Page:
The following are excerpts from the newsletter
- Hospitals need to take action
now to reduce threat of medication errors with magnesium
- Safety Briefs
- Variations in pump rates due to temperature with Arrow
International Model 3000 implantable pump.
- Massachusetts considers regulating mail order pharmacies
shipping prescriptions into state.
- Schering changes naming convention on its Vancenase
- Order for Oscal® confused with Asacal®
- Aredia packaging may be confusing. See
- Merck Human Health makes efforts to improve labeling
of unit-dose blister packages.
- Readers respond to share "trigger drugs".
- Vaccine authority warns of possible confusion between
- FDA informs MEDWATCH partners about a recipe for homemade
- Kids know how to work system and when drugs taste
good may be asking for extra doses that may prove harmful.
- Latex allergy detection kit approved by FDA.
- Fatality due to administration of oral meds by intravenous
- Caught in a vicious cyclo
- Patient teaching needed before home care patients leave
- Acarbose-induced acute severe hepatotoxicity
- Safety Briefs
- Are we speaking the same language? A Spanish-speaking
mother applied Oxistat(r) (oxiconazole) 1% cream to
her baby's inflamed rash up to eleven times each day.
Is this a case of overcompliance? Not at all! The mother
was simply following prescription label directions that
stated half in English and half in Spanish, "Aplicarse
once cada dia til rash is clear." The problem is that
"once" means "eleven" in Spanish. Fortunately, this
was a topical medication, and while the inflammation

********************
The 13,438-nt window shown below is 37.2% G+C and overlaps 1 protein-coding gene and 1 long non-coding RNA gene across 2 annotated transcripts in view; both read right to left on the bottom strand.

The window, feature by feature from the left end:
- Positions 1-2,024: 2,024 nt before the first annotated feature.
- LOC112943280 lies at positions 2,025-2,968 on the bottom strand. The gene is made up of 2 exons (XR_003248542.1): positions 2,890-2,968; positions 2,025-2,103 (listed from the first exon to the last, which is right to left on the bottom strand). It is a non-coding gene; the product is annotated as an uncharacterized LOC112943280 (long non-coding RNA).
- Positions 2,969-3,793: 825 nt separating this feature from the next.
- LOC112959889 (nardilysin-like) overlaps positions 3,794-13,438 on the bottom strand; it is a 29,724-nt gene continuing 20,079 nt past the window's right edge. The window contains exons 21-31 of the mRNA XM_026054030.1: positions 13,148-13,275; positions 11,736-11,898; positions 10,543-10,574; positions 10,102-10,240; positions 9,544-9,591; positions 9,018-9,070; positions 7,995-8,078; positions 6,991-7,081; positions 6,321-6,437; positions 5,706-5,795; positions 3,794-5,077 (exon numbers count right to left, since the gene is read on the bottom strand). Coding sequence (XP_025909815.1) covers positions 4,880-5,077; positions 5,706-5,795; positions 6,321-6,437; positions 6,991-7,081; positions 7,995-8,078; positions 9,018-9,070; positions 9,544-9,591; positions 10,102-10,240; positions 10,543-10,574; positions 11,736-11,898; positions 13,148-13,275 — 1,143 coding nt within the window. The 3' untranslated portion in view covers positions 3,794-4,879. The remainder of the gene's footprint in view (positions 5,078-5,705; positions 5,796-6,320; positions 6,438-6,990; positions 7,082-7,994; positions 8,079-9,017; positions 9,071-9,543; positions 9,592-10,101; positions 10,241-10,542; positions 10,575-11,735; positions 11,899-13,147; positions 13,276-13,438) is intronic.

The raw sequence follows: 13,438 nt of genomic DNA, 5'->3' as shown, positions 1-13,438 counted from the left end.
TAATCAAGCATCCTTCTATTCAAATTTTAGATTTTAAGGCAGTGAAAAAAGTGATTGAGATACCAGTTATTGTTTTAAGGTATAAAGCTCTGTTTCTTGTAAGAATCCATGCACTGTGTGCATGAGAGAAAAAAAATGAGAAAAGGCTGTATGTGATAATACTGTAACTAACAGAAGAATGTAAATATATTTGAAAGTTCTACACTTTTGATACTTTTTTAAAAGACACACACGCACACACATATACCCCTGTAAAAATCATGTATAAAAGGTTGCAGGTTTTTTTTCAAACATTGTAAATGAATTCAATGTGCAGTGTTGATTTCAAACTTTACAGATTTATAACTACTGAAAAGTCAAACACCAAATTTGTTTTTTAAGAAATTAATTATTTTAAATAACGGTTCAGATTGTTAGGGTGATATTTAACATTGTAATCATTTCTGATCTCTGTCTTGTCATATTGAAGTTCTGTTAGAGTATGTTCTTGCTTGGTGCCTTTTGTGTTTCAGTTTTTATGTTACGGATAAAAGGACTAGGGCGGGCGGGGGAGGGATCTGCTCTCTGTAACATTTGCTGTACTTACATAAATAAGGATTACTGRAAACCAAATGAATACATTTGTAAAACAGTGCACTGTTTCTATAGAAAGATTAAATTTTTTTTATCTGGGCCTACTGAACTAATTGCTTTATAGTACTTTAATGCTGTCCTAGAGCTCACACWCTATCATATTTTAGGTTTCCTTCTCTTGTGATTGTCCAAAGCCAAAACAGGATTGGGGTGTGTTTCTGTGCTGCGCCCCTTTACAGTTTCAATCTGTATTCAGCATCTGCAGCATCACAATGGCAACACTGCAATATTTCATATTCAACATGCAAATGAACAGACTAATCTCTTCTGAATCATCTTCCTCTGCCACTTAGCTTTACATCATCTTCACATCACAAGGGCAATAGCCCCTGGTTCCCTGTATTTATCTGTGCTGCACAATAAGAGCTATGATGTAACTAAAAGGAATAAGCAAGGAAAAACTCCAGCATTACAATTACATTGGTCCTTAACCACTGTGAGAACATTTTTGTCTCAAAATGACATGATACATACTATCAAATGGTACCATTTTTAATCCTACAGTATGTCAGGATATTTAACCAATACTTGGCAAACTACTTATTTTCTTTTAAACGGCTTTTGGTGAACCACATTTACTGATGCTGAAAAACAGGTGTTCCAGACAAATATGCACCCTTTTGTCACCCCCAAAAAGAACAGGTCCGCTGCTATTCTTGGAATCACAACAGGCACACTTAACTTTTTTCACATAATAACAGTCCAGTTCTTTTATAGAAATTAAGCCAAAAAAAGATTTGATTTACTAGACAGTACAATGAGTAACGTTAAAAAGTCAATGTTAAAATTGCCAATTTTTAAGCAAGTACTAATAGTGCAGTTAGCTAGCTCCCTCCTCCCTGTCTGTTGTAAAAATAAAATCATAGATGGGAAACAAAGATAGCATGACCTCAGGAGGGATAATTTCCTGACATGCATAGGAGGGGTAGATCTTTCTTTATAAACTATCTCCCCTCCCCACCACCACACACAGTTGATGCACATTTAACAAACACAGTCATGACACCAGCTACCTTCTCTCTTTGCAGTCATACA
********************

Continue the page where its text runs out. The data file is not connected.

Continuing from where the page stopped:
got worse, no permanent harm resulted. Had this been
an oral medication, things could have been much more
serious. We're sure the pharmacist was trying to be
helpful by translating the label. However, unless one
speaks and writes in another language fluently, or has
an interpreter, software or another means to translate
labels accurately, translating prescription instructions
should not be attempted. If you have a lot of patients
who speak another language, consider having patient
information brochures for the most common medications
already translated into that language.
- What is an acceptable medication error rate?
- Remember to remove old nitroglycerin patches
- Mixture of languages leads to mistakes
- Glaxo Wellcome advises health professionals of adverse
reactions associated with Lamictal®
- Fosamax®(Merck) needs to be taken with full glass
of water and with patient upright.
- Pharmacy Immunization Net is an email list advocating
- Reports of 2 deaths associated with use of Intravenous
- Abbot agrees to change red colored labels of lidocaine
injection without epinephrine in order to prevent